For the first 10 years of my career (late 70&’s, early 80&’s) the SID for abdomen x-rays was 40″ and that was written in stone. I still remember the first new GE room we got at Watsonville hospital that had a 44″ detente. It seemed blasphemous that a company would think, much less do, such an outlandish thing. Was nothing sacred?
Then about 6 or 7 years ago one of our students told me that he had just come from a facility that did all of their supine abdomen x-rays with the tube as high and table as low as possible and their upright’s were done at 72″. Needless to say this seemed unbelievable to me but here was an x-ray department in my own area that had obviously been doing it for quite a while. He explained that they did it because with the greater SID there was less divergence, so more anatomy was seen.
Now that I knew this was even possible (and ethical), I asked our radiologist&’s what they thought about it. It turned out they loved the idea. Since their entire job is to make a diagnosis with the information given to them, the more information they have to work with the better they like it.
So I decided to do a simple experiment to see exactly how much more anatomy we would see when we increased the SID. I took my abdomen phantom and exposed it at 40″, 50″, 60″ and 72″.
As you can see in Figure 1,
at 40″ the top of L1 is at the very top of the image and there’s about a marker’s width below the ischial tuberosity at the bottom. There is also just over a markers width on the sides.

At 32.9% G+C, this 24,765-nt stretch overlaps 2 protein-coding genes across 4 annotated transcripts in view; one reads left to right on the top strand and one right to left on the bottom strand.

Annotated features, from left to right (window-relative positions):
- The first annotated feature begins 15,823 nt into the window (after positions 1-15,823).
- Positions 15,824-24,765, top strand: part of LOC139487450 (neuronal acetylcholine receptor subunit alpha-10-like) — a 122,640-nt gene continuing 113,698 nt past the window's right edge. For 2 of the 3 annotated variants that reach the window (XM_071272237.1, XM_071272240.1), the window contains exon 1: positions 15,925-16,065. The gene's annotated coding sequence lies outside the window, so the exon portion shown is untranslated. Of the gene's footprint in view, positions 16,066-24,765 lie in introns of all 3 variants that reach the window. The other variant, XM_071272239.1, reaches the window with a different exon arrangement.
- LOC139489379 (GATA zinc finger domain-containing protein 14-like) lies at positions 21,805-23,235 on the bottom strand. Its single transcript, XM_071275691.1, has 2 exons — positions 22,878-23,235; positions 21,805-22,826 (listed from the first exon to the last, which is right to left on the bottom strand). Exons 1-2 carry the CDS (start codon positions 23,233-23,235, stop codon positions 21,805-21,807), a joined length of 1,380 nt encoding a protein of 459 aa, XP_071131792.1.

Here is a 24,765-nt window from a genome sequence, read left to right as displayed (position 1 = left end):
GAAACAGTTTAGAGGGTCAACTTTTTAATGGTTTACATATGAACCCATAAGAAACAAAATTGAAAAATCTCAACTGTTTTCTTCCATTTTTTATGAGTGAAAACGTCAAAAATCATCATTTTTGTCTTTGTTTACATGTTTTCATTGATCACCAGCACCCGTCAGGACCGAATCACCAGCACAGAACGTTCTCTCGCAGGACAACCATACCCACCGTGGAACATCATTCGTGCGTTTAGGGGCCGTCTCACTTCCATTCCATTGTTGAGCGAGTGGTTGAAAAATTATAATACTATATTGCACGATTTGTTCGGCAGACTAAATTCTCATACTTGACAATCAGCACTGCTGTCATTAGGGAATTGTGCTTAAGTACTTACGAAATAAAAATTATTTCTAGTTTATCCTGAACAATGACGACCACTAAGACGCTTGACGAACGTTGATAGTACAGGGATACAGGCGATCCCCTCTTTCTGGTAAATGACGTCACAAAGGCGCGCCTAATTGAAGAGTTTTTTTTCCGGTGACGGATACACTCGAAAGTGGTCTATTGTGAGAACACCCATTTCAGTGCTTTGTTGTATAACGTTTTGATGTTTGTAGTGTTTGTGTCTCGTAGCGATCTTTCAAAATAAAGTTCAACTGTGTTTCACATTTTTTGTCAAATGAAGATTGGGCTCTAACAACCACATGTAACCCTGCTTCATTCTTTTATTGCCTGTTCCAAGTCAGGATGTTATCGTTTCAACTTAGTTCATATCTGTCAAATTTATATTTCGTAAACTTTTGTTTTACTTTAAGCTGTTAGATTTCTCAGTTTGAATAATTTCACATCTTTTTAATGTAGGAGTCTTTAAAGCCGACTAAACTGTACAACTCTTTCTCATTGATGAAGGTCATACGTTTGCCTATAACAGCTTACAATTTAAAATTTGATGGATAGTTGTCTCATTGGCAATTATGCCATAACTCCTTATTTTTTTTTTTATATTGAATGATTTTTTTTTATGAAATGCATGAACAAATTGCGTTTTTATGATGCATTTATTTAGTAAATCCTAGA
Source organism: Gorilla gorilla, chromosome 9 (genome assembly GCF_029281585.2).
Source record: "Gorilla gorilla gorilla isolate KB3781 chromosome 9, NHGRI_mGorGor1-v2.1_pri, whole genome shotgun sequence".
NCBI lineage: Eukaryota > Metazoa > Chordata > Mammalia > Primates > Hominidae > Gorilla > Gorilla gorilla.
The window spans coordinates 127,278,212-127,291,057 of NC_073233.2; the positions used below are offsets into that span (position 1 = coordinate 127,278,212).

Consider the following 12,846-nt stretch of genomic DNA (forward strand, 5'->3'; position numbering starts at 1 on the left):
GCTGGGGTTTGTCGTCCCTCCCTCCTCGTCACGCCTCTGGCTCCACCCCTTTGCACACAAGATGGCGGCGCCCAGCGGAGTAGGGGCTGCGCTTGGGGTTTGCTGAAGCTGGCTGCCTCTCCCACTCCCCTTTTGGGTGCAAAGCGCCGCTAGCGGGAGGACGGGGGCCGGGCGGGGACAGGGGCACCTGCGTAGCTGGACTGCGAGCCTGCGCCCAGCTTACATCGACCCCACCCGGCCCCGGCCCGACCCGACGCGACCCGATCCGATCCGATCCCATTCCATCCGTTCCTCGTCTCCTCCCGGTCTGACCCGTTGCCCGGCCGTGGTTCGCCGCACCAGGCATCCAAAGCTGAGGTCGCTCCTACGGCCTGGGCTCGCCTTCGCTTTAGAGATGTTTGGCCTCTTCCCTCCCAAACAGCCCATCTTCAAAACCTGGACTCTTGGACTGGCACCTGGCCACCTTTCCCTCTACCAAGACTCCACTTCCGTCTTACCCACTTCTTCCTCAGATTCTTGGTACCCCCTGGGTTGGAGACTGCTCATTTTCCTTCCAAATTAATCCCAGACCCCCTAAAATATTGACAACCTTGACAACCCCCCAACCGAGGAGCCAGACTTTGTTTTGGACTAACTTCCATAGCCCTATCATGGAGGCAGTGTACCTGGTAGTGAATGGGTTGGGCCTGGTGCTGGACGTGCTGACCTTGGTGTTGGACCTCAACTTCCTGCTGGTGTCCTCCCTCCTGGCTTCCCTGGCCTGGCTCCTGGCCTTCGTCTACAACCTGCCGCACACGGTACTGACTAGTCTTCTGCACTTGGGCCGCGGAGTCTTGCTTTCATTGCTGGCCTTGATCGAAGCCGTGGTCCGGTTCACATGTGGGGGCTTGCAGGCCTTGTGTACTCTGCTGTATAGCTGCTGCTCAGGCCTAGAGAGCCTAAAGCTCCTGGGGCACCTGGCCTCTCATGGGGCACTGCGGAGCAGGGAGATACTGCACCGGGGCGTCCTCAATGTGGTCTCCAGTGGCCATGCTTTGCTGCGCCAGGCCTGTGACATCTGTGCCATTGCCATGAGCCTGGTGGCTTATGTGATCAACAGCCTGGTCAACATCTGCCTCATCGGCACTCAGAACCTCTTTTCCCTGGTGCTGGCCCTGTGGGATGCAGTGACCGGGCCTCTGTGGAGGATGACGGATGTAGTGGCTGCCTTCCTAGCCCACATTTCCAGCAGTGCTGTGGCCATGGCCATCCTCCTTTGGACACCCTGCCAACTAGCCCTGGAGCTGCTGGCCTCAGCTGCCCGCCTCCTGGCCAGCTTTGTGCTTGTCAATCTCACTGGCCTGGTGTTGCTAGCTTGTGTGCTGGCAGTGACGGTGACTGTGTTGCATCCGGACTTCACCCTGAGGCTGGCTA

In Figure 2, at 50″
we can now see about one third of a vertebra of room at the top and a marker and a half at the bottom and on the sides.
In Figure 3,at 60″
we can now see about half of a vertebra at the top and a marker and three fourths on the bottom and sides.
Finally in Figure 4,
at 72″ we can now see a solid three fourths of a vertebra of room at the top and two markers on the bottom and sides.
Since a vertebra is approximately one and a half inches in height, this means we gained at least two and a half inches of extra anatomy top to bottom and just under that on the sides.
Plus there is a second reason to use a greater SID and this is to save the patient entrance dose. Or at least I believe this is so. I am almost positive I have read an article in the ASRT Journal that stated that an increased SID 40″ to 48″) would save a patient about 8% entrance dose. Unfortunately when I went to look up that article for this posting I couldn’t locate it. If any of you know about this dose savings article, please write or call me and I’ll let everyone know about it in my next blog or somewhere on my website.
Whether there really is a dose savings or not, getting close to 3 more inches of anatomy on an upright abdomen surely is worth talking to your radiologist about this. Just remember that the more SID you have the higher you need to center so that all the new anatomy you are showing is the upper abdomen and not the symphysis or below.
If you are taking these images portably and need to technique it, remember that the mAs will need to be increased as the distance is increased. If you want to know exactly what these changes are, please use the “exposure-distance conversion” chart below (and located in the All Charts section of my website).